Tuesday, September 21, 2010

Is D.C. Mayor Adrian Fenty's Loss a National Defeat for Education Reform?

That said, education reform WAS an issue that hurt Fenty.  Michael Lomax, the President and CEO of the United Negro College Fund and a genuine reformer, writes about the lessons:

Fenty and Rhee persuaded the foundations, the reformers and the media. But they failed to persuade the one group that could have kept both of them in office: low- and moderate-income African-American voters.

There's a lesson here for education reformers in other cities. Real education reform is disruptive. You can't make an omelet without breaking eggs. Beloved teachers lose their jobs. Neighborhood schools that have anchored communities are closed or reconstituted. But with the disruption comes a rebirth of education, a rising tide that lifts all parts of the community.

Education reformers need to make that case. They need to make it to the parents who have the largest stake in quality education: their children's futures. They need to make it not only to foundations and editorial writers but also to neighborhood leaders, small-business entrepreneurs, and ministers and their flocks. In other words, they need to make it to the people with whose support reform will not only succeed but take root.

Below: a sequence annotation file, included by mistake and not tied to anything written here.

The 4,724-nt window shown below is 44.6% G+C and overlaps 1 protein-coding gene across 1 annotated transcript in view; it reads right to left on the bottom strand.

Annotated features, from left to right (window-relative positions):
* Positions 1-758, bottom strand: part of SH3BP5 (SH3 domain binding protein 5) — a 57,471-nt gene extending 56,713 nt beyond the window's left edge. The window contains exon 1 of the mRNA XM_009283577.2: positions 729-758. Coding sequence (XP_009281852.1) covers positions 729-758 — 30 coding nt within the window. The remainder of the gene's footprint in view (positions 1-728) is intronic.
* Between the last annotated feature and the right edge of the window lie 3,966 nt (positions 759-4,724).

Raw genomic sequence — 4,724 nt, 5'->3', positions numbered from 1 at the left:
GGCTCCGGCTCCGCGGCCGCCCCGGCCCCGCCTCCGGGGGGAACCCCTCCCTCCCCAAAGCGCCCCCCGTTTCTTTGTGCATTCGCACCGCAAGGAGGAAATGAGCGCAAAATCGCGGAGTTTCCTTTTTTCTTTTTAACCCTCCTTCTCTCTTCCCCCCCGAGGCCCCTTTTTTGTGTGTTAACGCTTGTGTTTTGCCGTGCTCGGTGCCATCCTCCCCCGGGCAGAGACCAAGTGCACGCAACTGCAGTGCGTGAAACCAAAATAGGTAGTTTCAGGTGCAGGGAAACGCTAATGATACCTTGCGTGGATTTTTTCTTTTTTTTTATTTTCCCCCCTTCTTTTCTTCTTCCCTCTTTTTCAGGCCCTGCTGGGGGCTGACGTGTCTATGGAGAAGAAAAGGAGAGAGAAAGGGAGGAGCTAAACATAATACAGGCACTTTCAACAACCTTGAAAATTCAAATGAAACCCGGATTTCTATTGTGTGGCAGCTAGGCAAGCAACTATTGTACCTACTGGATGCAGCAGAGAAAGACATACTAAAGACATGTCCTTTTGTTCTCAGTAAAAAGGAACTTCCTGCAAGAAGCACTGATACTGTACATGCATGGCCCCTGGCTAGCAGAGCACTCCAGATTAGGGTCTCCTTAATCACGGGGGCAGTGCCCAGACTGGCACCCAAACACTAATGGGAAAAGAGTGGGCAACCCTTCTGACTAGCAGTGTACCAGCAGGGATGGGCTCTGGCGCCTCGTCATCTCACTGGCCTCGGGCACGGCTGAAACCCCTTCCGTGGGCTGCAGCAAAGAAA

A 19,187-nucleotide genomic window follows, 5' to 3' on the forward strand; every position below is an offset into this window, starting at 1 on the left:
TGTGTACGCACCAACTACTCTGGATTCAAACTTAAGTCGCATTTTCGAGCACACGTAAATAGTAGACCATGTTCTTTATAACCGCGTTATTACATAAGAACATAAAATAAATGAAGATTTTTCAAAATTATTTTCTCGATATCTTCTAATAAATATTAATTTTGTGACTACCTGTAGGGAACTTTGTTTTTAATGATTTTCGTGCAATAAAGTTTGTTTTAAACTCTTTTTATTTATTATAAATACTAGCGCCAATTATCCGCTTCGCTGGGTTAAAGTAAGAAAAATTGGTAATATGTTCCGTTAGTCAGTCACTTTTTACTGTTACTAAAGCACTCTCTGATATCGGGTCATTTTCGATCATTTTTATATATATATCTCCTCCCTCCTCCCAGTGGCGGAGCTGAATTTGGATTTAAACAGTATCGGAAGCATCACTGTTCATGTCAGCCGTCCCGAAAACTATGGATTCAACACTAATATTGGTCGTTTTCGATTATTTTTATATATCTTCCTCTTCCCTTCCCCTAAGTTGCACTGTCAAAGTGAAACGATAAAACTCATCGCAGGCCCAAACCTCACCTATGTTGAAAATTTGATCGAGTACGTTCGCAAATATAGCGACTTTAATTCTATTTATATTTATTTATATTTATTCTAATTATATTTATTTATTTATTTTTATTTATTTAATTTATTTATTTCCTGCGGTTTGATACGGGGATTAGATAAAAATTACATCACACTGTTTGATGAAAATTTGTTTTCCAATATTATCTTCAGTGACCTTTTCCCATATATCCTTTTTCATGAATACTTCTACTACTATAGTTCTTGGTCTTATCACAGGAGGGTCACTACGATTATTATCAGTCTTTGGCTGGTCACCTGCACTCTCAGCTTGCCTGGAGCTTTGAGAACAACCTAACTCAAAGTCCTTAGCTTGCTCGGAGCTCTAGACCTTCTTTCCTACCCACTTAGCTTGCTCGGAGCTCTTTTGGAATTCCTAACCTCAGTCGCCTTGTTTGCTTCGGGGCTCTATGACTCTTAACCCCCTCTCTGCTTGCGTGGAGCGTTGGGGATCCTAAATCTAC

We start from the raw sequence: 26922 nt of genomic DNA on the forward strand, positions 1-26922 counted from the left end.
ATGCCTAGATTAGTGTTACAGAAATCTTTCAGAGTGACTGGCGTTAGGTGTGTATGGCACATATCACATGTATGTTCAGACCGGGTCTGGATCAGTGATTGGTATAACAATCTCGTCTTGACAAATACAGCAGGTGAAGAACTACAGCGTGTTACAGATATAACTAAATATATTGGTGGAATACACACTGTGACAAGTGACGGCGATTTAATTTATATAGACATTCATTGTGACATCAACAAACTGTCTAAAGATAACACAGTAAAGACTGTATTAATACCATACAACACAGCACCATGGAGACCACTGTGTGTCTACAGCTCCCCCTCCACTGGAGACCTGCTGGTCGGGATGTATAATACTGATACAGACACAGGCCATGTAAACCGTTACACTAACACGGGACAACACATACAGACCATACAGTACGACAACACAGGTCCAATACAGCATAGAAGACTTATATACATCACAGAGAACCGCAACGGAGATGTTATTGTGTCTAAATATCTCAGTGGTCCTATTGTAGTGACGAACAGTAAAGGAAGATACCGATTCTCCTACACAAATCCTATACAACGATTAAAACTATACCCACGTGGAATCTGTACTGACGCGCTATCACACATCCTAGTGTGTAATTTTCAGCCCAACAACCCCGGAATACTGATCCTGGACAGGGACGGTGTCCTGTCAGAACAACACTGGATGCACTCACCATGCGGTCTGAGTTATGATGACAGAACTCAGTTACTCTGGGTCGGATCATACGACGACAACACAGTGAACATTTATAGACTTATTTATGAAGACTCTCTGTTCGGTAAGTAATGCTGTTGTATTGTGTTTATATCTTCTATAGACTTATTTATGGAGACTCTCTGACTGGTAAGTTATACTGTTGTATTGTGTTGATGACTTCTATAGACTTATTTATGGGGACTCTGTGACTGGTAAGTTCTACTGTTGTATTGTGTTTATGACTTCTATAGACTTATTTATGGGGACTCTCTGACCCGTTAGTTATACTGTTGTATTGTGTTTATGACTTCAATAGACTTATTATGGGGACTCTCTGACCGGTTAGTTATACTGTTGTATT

Because if they don't, other reformers will find themselves with Fenty and Rhee in the history of education reform, in the chapter titled, "What Might Have Been."


Is D.C. Mayor Adrian Fenty's Loss a National Defeat for Education Reform?

Fenty's schools chancellor, Michelle Rhee, made headlines and no shortage of enemies in her quest to revamp the city's troubled schools. In rejecting Fenty, were black voters rejecting school reform too?


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